Selective loss of cholinergic neurons projecting to the olfactory system increases perceptual generalization between similar, but not dissimilar, odorants

Christiane Linster, Patricia A. Garcia, Michael E. Hasselmo, Mark G. Baxter

Research output: Contribution to journalArticlepeer-review

Abstract

The neuromodulator acetylcholine is thought to modulate information processing in the olfactory system. The authors used 192 IgG-saporin, a lesioning agent selective for basal forebrain cholinergic neurons, to determine whether selective lesions of cholinergic neurons projecting to the olfactory bulb and cortex affect odor perception in rats. Lesioned and sham-operated rats were tested in an olfactory generalization paradigm with sets of chemically related odorants (n-aliphatic aldehydes, acids, and alcohols). Lesioned rats generalized more between chemically similar odorants but did not differ from controls in their response to chemically unrelated odorants or in acquisition of the conditioned odor. Results show that cholinergic inputs to the olfactory system influence perceptual qualities of odorants and confirm predictions made by computational models of this system.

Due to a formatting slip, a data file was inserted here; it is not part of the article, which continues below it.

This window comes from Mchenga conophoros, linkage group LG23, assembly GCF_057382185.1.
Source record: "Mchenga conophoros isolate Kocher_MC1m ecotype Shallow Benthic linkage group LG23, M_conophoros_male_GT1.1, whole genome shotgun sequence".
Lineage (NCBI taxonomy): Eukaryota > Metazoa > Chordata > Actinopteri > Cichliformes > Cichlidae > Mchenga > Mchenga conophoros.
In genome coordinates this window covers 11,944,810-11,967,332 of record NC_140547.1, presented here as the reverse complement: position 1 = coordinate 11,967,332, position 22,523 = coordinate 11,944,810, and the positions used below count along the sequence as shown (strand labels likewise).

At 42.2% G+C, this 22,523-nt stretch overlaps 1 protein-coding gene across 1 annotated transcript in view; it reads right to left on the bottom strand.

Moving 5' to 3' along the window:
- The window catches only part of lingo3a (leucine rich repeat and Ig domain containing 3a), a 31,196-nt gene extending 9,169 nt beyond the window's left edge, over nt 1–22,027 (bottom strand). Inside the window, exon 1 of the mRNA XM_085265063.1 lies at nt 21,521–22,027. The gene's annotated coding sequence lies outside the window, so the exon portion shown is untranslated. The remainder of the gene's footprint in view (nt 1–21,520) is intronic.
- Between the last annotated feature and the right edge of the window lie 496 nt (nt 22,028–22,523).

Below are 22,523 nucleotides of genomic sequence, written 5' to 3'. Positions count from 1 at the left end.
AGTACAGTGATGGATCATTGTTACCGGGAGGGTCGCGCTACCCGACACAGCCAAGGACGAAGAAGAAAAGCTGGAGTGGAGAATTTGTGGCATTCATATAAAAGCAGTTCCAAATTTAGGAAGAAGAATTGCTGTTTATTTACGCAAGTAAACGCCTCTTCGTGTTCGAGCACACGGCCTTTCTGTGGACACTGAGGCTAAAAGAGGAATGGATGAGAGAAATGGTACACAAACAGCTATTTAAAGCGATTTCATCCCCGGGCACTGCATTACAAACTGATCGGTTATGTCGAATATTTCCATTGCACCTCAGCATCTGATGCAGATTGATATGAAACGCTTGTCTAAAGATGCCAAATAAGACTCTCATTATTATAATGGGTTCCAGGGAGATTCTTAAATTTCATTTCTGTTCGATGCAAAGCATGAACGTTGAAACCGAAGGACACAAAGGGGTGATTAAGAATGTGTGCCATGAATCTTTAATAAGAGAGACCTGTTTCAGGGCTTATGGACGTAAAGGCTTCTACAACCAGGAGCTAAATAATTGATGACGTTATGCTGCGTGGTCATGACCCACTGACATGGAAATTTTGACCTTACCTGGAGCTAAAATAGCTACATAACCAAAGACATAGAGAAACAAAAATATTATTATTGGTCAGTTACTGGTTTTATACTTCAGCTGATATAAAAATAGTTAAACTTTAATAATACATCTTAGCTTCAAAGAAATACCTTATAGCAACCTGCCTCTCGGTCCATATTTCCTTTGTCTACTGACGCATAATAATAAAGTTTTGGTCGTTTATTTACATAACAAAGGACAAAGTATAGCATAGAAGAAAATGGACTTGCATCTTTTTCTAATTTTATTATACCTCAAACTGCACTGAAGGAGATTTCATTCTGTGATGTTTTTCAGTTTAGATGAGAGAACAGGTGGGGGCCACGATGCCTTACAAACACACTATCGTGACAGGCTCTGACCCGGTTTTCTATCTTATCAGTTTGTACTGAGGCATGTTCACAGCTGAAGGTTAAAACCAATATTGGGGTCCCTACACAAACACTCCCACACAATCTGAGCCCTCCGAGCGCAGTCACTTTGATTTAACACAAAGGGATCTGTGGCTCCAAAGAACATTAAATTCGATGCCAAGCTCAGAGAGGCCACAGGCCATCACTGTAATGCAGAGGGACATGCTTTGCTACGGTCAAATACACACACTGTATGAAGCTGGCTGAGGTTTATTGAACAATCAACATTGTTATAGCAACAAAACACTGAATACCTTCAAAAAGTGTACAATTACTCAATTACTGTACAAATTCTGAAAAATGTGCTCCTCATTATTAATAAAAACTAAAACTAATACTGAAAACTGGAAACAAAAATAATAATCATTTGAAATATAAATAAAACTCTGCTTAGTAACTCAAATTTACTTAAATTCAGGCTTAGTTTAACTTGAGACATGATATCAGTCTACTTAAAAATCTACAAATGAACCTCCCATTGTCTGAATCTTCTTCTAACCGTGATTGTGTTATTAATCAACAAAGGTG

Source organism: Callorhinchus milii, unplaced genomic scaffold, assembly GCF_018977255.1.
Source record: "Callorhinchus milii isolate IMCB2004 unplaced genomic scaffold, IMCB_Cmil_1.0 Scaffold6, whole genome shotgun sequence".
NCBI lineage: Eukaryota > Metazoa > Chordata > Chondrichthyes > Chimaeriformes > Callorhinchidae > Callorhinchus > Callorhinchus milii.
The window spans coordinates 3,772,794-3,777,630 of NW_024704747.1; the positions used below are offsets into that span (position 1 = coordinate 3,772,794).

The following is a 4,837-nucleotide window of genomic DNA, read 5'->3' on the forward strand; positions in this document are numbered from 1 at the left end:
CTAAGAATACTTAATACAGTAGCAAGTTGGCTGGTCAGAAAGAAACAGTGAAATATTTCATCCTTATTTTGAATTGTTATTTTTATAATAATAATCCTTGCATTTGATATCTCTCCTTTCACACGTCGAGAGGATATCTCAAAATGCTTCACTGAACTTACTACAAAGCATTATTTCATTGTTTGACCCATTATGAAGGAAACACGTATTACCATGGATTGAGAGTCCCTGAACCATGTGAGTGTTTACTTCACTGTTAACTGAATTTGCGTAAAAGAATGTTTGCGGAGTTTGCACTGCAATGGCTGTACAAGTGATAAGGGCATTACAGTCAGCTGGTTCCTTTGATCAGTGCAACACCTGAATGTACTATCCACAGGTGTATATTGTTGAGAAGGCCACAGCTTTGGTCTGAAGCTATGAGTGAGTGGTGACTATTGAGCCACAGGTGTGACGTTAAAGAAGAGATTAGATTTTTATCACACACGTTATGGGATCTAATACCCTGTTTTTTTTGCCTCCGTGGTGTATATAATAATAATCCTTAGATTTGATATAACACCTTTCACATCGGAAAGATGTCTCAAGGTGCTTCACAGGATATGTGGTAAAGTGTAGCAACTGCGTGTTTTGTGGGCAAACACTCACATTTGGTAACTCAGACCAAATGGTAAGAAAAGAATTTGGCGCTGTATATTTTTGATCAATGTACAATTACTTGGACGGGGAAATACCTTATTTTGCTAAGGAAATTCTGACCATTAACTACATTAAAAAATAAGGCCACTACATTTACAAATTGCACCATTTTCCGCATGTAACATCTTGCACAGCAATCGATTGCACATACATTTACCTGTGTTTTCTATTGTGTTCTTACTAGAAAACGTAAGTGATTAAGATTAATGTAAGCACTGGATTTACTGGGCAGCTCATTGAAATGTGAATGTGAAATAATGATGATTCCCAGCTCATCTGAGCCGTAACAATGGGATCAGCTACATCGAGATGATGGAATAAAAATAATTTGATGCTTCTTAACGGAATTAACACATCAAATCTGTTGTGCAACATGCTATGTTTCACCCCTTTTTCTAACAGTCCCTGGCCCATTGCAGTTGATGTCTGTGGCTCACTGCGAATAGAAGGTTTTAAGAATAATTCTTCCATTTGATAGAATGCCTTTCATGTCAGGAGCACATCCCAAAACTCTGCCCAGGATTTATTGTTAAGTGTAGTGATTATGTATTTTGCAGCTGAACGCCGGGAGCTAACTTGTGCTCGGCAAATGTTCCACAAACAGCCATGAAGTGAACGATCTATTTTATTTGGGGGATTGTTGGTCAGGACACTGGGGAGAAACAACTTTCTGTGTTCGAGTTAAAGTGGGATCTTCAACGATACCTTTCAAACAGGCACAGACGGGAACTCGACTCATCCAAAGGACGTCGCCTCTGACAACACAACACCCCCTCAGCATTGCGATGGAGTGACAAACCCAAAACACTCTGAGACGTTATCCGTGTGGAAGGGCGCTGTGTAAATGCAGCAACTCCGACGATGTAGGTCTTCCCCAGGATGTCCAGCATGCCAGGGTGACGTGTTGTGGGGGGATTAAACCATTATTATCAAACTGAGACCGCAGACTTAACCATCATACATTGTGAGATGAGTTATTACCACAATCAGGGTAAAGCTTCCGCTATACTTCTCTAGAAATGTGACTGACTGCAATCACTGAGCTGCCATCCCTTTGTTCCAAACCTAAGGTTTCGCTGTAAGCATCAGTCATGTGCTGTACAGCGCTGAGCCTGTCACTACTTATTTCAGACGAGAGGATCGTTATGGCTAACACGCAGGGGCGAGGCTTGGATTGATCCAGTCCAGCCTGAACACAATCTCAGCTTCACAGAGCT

Original languageEnglish (US)
Pages (from-to)826-833
Number of pages8
JournalBehavioral Neuroscience
Volume115
Issue number4
DOIs
StatePublished - 2001

ASJC Scopus subject areas

  • Behavioral Neuroscience

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